hwango: (hermit crab)
Or, technically, the prompt is [Ignorance is Bliss’ –“For the ailing patient, intelligence is a miserable burden.”]

693 words )
hwango: (hermit crab)
A warning to returning readers: this is not my usual brand of whimsy.

2,373 words )
hwango: (hermit crab)
Dr. Carson spoke several languages, and could read the script of many more. One might think that this extensive repertoire would serve him well as a world traveler, but such a notion was badly misguided. Nearly every language with which Dr. Carson was proficient belonged to a civilization long since dead. And so the task of talking to people who were alive often fell to Oswald.

Infuriatingly, he had been doing this for several minutes now without translating any of it for Dr. Carson.

"Oswald, I don't need a word-for-word accounting of this entire conversation, but could you at least tell me if you're making any progress? Why isn't our ship here? When can we expect it?"

"Ah," said Oswald. "Well, it turns out that there's a bit of a problem there."

"Oswald, that much is blindingly obvious. Could you be more specific?"

"It sank."

"Our ship sank."


"But it sank while we weren't on it, for a change. Do you have any idea how depressing it is that I find myself thinking of this as a stroke of good luck?"

"I'm currently trying to find out how we might arrange alternate passage."

"And even without a grasp of the local tongue I can tell it is going spectacularly well."

"It does look like we'll be here for a few days."

"And what, exactly, are we supposed to do in the meantime?" Dr. Carson accompanied this question with an expansive gesture that encompassed the empty pier on which they stood as well as the surrounding sparkling water, adjacent soft sand beach, and the rest of the tropical paradise on which they found themselves stranded.

"You could try relaxing," Oswald suggested with apparent sincerity. Dr. Carson considered hurling him into the water.

"Oswald, we were supposed to be in Aganter by tomorrow, calmly taking our time to inspect the ruins during that sliver of time that they aggrandize as the Dry Season. Now you're telling me that we're going to be even later than we already are because we can't even start the three day journey for another few days? And I'm supposed to relax?!"

"I'm just as disappointed as you are, Ted," Oswald replied with a frown, and Dr. Carson realized that for once his anger actually was misplaced.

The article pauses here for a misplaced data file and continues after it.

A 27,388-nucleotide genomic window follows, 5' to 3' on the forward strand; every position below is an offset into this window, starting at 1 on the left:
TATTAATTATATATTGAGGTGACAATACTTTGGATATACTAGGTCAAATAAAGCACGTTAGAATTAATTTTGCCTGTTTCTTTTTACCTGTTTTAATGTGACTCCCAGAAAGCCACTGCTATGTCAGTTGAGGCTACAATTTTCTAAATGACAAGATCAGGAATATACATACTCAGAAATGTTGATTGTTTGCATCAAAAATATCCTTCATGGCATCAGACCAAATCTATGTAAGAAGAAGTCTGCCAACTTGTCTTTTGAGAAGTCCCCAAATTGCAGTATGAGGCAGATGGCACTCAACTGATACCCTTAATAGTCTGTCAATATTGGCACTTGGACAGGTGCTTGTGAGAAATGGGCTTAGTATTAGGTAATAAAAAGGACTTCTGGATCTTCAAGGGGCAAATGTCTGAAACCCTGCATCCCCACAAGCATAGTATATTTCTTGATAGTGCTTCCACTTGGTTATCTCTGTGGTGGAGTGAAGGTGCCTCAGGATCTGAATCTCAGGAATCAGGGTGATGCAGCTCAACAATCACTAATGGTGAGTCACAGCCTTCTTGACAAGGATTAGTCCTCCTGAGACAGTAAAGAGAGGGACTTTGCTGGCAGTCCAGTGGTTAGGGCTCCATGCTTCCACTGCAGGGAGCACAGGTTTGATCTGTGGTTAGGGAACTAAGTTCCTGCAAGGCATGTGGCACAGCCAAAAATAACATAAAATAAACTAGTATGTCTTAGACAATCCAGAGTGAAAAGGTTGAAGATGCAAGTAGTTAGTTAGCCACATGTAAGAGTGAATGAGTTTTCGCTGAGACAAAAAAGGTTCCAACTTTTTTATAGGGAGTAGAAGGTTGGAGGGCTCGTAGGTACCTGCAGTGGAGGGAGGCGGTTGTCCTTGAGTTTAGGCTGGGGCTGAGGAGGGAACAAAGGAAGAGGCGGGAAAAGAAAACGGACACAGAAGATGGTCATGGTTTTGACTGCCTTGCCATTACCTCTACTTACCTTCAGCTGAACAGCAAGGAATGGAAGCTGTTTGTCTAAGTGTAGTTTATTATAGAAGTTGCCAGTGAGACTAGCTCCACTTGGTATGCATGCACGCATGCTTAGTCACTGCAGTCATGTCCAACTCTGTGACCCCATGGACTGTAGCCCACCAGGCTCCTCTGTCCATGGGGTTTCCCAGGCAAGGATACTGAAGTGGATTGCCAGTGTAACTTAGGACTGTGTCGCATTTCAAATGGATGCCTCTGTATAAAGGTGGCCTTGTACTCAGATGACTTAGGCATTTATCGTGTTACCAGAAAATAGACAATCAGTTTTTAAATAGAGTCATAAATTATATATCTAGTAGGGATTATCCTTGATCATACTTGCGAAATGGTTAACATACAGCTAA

"Of course you are. I'm sorry, that was uncalled for. It's just...I had so been looking forward to finally getting to see the ruins without getting soaking wet or swept away by mudslides. Or attacked by bog zombies, for that matter."

"Or bitten by the giant poisonous lungfish."

"Yes. The lungfish. I'd almost forgotten those." Dr. Carson unconsciously rubbed at a scar above his knee.

Seeing Dr. Carson's attention drift away for a moment, Oswald returned to trying to wrangle the pair of them a way off the island.

* * *

Another day lost. Dr. Carson sat on a bamboo chair and gazed at the crashing surf and tried to imagine what sort of insanity had to possess a person to make them fritter away their time like this on purpose. He heard the sound of footsteps in the sand behind him, which must have been Oswald's. The other locals had quickly learned to avoid him.

"Tell me you have good news," he said once the footsteps were close enough. There was a pause. "Oswald, the sunset here last night was one of the most amazing spectacles of the beauty of nature that I have ever witnessed. Nevertheless, if I have to see many more of them from this beach I think I may try to dig my way off the island."

"Two days. Three at the most."

* * *

The hole was visible from a considerable distance. Oswald approached it with a mix of amusement and genuine worry. Ted could be a bit...intense, now and then, but this seemed to be going a bit far.

"Ted, you realize you can't actually dig your way off an island, right?"

"Of course I know that. But I thought I might just do a bit of excavating. You know, to pass the time."

Oswald took in the squared off edges, the areas marked off with string, the tiny hand-written notes pinned to various areas.

"Of course," Oswald said. How had he even managed all of this in loose sand?

"As you can see, I've found something," said Dr. Carson. Oswald dragged his attention away from the marvel of engineering that was Ted's excavation and onto what he had excavated.


"Yes. At first I thought I might have stumbled across a contemporary murder victim or some such, but as you can see these bones clearly don't belong to a human being."

"Well, that one is two feet long, so that seems like a safe conclusion to have reached, yes." Dr. Carson gave him a withering look and shuffled to one side so that Oswald could see the skull.

"Ah. So, dinosaur, then."


"Ted...you do remember that you're an archaeologist, right?"


"Haven't you veered over into paleontology a bit, here?"

"Well, if these were fossilized bones, yes. But these are still actual bone, and no more than a few hundred years old. And there are a few bits of leather and metal here that might indicate a harness of some sort."


"Oswald, are you alright?"

"I don't know, Ted. Are you suggesting that you've unearthed possible evidence of a previously unknown civilization of dinosaur-riding humans that existed within the past thousand years?"

Dr. Carson had returned to meticulously brushing aside sand while they'd been talking, but now he stopped. He slowly stood up, then carefully climbed out of the shallow pit that he had dug. He turned to Oswald.

"Oswald, would you be a dear friend and help me fill in this pit?"

It only took them about an hour to salvage their professional reputations.
hwango: (hermit crab)
1,509 words )

January 2017

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